One faction of the GOP already boasts a kind of broad support: the governors. And what the governors represent for the GOP is a return to process: controlling the states and beating back big government. Governors, whether Democratic or Republican, are forced to deal with the real world. Accordingly, they generally move to the center and are often willing to experiment with innovative proposals, such as charter schools. George W. Bush, of course, represents the model of the state governor as GOP leader.

Congressional Republicans paved the way for their own eclipse by the governors when they orchestrated block grants to individual states opposed to traditional welfare after 1994. Now Republicans are leaving the unpopular Congress to go back to the states. One example is Representative Matt Salmon, a Republican from Arizona, who plans to go back to his home state and work in the private sector when his term is over in 2000. After that, he is considering a foray into state politics. Salmon, a Mormon, defines himself as a maverick Arizona conservative in the tradition of Barry Goldwater and John McCain. Elected with the Contract with America class, he found himself in hot water with Newt Gingrich when he took issue with the Speaker's leadership. He says Gingrich stopped being a visionary and started being scared of his own shadow.

"We haven't had a clear vision since the Contract with America. We've got to get back to the vision Reagan had," Salmon says. "Government keeps growing under Democrats and Republicans. I've come to the conclusion that if you want change, you've got to work from the ground up." (Many critics, on the other hand, now view the Contract as a marketing scheme aimed at energizing the Republican Party in the face of a powerful Democratic chief executive.)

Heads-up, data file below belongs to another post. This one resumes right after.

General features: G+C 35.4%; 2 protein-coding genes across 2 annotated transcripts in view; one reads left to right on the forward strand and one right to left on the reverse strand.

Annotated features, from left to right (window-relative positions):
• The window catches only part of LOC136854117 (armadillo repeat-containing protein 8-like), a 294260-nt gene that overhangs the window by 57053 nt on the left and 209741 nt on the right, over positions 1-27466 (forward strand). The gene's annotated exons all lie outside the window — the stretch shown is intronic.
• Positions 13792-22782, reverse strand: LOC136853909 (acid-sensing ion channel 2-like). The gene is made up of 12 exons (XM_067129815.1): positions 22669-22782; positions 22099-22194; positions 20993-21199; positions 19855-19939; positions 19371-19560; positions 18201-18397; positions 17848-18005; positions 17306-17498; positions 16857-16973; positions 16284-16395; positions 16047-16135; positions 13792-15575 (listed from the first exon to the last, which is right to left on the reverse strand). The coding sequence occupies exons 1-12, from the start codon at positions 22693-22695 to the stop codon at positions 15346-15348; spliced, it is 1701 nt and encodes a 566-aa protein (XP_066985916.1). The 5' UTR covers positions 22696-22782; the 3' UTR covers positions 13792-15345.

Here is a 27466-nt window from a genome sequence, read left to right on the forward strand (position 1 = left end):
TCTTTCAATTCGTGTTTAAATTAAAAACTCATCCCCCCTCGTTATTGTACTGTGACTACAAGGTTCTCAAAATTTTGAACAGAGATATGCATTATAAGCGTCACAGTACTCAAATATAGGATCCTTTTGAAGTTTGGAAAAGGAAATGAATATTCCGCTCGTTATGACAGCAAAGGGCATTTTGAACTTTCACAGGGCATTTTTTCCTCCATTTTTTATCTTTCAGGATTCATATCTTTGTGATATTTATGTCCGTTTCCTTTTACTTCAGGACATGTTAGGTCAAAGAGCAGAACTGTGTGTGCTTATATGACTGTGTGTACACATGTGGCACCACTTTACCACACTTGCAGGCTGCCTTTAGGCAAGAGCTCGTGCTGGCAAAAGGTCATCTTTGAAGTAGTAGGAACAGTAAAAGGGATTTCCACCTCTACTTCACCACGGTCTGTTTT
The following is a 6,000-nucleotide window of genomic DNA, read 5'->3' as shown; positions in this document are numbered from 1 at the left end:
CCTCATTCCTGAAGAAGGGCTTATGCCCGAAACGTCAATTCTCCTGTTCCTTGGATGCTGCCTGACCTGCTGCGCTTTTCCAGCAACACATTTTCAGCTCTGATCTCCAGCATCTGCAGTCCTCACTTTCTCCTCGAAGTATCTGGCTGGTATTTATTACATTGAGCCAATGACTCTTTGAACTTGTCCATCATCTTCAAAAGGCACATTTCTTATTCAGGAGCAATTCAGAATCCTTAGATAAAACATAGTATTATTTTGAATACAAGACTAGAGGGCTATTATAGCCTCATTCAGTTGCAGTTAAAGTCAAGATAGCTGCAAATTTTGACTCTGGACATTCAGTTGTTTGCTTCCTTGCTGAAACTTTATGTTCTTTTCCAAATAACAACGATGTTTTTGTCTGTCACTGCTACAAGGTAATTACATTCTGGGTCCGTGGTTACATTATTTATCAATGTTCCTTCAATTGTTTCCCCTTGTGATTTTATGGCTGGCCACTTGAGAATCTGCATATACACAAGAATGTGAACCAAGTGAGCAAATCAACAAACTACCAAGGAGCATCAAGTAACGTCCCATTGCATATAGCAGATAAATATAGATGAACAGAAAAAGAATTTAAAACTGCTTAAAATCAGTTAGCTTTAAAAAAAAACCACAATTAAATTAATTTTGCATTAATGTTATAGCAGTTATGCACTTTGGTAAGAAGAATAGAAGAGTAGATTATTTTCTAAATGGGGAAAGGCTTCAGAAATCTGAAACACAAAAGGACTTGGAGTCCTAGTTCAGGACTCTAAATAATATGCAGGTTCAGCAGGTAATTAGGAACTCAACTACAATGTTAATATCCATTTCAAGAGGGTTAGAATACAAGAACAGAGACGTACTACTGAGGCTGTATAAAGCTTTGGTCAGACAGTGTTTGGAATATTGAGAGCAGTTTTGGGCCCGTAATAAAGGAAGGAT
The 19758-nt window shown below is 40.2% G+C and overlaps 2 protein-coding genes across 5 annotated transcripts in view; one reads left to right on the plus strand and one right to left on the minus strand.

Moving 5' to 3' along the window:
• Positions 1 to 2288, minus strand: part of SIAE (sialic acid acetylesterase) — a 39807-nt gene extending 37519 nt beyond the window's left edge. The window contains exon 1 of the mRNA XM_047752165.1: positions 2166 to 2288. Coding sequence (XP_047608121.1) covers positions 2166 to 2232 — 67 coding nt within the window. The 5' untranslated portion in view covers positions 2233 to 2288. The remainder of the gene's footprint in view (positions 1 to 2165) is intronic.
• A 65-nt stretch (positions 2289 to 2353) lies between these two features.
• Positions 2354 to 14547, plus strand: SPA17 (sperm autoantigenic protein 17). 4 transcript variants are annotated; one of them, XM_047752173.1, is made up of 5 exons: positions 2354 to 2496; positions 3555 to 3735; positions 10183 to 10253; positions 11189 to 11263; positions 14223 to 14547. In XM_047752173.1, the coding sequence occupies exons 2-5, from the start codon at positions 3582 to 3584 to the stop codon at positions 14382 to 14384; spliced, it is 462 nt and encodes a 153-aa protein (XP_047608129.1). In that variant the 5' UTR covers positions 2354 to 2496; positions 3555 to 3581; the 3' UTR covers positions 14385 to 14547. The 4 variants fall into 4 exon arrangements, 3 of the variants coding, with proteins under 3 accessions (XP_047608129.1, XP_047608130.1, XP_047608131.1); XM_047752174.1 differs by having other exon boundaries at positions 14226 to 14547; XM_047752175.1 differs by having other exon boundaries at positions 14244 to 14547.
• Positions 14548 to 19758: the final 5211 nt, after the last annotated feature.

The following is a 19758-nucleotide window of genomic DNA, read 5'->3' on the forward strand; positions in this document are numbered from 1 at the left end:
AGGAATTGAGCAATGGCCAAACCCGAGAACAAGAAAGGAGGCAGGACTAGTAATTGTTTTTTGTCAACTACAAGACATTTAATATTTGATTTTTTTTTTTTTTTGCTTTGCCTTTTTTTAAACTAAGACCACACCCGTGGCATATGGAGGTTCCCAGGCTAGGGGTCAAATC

Salmon is more conservative than Paul Cellucci or George Pataki. But he is like them in his view that change is best achieved on the state level and not the federal level. Salmon will probably find -- as other Republican state leaders have -- that state governance requires a degree of moderation not possible in Congress.

Smart conservatives, such as Norquist, believe that governorships and state control represent the future for the Republican Party. Not only do Republican governors have political power, but they represent the picture of executive authority that conservatives admire. In addition, the patronage and power opportunities within large, wealthy states such as New York and Texas give Republicans the ability to launch and fund presidential candidates -- such as Governor Bush. So far, moderate voters have been happy to let Republicans run the states, because Republican governors are forced to be more moderate, than, say, congressional Republicans.